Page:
In one embodiment, the invention provides a printing device configured to communicate with a first device and a user input device. The printing device includes a controller having memory. The controller is operable to receive a first communication from the first device. The first communication includes a job to be processed by the printing device and a first shortcut access code associated with the job. The first shortcut access code is stored in the memory of the controller. The controller is also operable to receive a second communication from the user input device. The second communication includes a second shortcut access code. The controller holds the job to be processed until the controller receives the second communication and verifies the second shortcut access code matches the first shortcut access code.

In another embodiment, the invention provides a method of accessing a held job at a multi-function printing device coupled to a user input device. The method includes the step of receiving a communication from a device. The communication includes a held job and a shortcut access code associated with the held job. The method also includes the steps of receiving an input access code via the user input device, verifying whether or not the input access code matches the shortcut access code, displaying the held job at the multi-function printing device such that the held job can be accessed by a user, in response to the input access code matching the shortcut access code.

In a further embodiment, the invention provides a multi-function printing device configured to communicate with a plurality of devices. The plurality of devices includes at least one computer and a user input device. The multi-function printing device includes a user interface having a display and a controller coupled to the user interface and having memory. The controller is operable to receive a first communication from the at least one computer. The first communication includes a confidential print job to be processed by the multi-function printing device and a first shortcut access code associated with the confidential print job. The first shortcut access code is stored in the memory of the controller. The controller is also operable to receive a second communication from the user input device which includes a second shortcut access code. The controller holds the confidential print job to be processed until the controller receives the second communication and verifies the second shortcut access code matches the first shortcut access code. The controller also displays the confidential print job on the display of the user interface in response to the controller verifying the second shortcut access code matches the first shortcut access code.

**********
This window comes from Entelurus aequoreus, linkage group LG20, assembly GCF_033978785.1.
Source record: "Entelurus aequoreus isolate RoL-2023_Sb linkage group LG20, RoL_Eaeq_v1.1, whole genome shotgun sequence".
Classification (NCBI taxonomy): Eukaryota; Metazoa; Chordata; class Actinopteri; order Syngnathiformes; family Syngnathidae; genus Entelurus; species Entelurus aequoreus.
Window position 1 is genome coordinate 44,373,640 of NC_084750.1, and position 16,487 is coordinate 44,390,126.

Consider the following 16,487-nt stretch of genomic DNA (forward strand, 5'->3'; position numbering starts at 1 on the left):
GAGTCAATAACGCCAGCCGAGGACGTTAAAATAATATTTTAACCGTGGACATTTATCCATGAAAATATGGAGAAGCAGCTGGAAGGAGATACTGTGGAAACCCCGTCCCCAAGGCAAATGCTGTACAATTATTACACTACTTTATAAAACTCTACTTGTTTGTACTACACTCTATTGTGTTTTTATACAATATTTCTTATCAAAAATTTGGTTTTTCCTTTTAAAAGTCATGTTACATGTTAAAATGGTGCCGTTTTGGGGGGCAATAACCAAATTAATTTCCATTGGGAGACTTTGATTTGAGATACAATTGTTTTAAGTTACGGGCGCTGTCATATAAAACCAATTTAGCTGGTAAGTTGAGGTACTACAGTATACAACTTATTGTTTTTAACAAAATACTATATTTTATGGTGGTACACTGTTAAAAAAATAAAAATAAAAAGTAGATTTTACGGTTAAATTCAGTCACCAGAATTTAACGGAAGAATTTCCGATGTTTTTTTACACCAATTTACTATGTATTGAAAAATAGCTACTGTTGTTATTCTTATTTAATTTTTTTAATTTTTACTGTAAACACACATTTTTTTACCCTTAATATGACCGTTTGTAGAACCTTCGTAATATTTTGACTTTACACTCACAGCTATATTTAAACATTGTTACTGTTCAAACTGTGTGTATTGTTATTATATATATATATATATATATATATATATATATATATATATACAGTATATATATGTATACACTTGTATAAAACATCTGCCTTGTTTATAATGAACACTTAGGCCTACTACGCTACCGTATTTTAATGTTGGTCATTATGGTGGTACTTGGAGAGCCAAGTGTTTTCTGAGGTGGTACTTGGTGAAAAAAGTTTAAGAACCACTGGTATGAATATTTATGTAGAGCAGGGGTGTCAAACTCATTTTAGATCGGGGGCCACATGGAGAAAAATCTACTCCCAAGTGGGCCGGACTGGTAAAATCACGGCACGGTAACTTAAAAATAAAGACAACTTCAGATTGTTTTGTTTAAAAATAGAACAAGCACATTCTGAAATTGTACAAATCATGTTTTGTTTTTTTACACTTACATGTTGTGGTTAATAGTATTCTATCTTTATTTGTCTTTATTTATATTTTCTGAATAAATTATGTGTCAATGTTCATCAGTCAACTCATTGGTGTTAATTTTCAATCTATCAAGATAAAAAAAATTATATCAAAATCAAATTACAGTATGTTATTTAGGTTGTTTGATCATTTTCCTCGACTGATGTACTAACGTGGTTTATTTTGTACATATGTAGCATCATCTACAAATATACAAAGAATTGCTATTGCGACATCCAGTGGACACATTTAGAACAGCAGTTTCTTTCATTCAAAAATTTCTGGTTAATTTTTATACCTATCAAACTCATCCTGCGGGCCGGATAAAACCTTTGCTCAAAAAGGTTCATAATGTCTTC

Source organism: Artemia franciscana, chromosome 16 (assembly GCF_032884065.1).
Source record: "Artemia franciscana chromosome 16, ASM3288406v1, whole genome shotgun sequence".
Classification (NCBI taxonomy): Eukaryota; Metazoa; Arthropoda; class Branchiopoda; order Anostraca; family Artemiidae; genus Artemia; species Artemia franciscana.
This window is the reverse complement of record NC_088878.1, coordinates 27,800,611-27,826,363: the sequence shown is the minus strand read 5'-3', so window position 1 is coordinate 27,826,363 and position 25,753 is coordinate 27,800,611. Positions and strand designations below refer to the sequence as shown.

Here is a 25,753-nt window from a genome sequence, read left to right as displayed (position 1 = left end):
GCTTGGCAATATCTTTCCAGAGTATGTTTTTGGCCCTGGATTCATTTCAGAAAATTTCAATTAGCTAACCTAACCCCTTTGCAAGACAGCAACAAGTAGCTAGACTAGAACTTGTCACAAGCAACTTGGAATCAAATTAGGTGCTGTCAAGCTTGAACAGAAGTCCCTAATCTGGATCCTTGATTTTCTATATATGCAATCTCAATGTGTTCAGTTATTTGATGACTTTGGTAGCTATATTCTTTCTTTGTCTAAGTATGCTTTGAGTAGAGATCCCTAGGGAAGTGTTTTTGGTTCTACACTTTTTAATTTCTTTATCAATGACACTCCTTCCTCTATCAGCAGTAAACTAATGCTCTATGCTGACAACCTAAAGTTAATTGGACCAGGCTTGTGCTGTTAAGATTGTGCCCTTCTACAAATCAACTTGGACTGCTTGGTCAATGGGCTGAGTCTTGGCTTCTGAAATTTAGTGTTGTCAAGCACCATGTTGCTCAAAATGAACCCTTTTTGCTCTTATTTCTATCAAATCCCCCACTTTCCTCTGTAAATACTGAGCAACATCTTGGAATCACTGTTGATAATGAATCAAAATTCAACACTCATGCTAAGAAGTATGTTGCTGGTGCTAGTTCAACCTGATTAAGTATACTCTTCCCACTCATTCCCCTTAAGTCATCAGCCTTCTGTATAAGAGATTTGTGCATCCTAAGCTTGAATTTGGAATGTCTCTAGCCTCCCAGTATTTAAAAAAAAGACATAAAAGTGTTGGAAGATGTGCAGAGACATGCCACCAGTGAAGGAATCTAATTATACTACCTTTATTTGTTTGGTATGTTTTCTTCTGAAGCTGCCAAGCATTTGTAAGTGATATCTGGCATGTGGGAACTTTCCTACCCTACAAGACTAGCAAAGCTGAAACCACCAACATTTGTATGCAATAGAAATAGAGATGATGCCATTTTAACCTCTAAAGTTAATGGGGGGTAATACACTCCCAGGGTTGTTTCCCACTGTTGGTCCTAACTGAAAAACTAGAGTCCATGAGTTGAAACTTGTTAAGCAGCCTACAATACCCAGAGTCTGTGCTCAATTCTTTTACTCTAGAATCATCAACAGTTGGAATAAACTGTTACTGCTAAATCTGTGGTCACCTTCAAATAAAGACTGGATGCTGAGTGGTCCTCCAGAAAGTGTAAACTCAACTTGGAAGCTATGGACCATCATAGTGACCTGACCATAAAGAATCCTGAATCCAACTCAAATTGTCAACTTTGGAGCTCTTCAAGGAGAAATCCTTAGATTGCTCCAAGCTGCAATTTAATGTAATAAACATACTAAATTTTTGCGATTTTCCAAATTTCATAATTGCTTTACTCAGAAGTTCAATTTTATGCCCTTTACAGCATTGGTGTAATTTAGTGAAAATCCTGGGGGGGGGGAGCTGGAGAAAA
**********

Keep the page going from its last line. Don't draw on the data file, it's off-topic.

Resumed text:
Other aspects of the invention will become apparent by consideration of the detailed description and accompanying drawings.

BRIEF DESCRIPTION OF THE DRAWINGS

FIG. 1 is a schematic illustration of a multi-function printing device embodying the invention.

FIGS. 2-7 illustrate various screens displayed by a user interface of device, such as the multi-function printing device illustrated in FIG. 1.

FIG. 8 is a flowchart illustrating operation of a multi-function printing device, such as the device shown in FIG. 1.

FIG. 9 is another flowchart illustrating operation of a multi-function printing device, such as the device shown in FIG. 1.

FIG. 10 is a further flowchart illustrating operation of a multi-function printing device, such as the device shown in FIG. 1.

DETAILED DESCRIPTION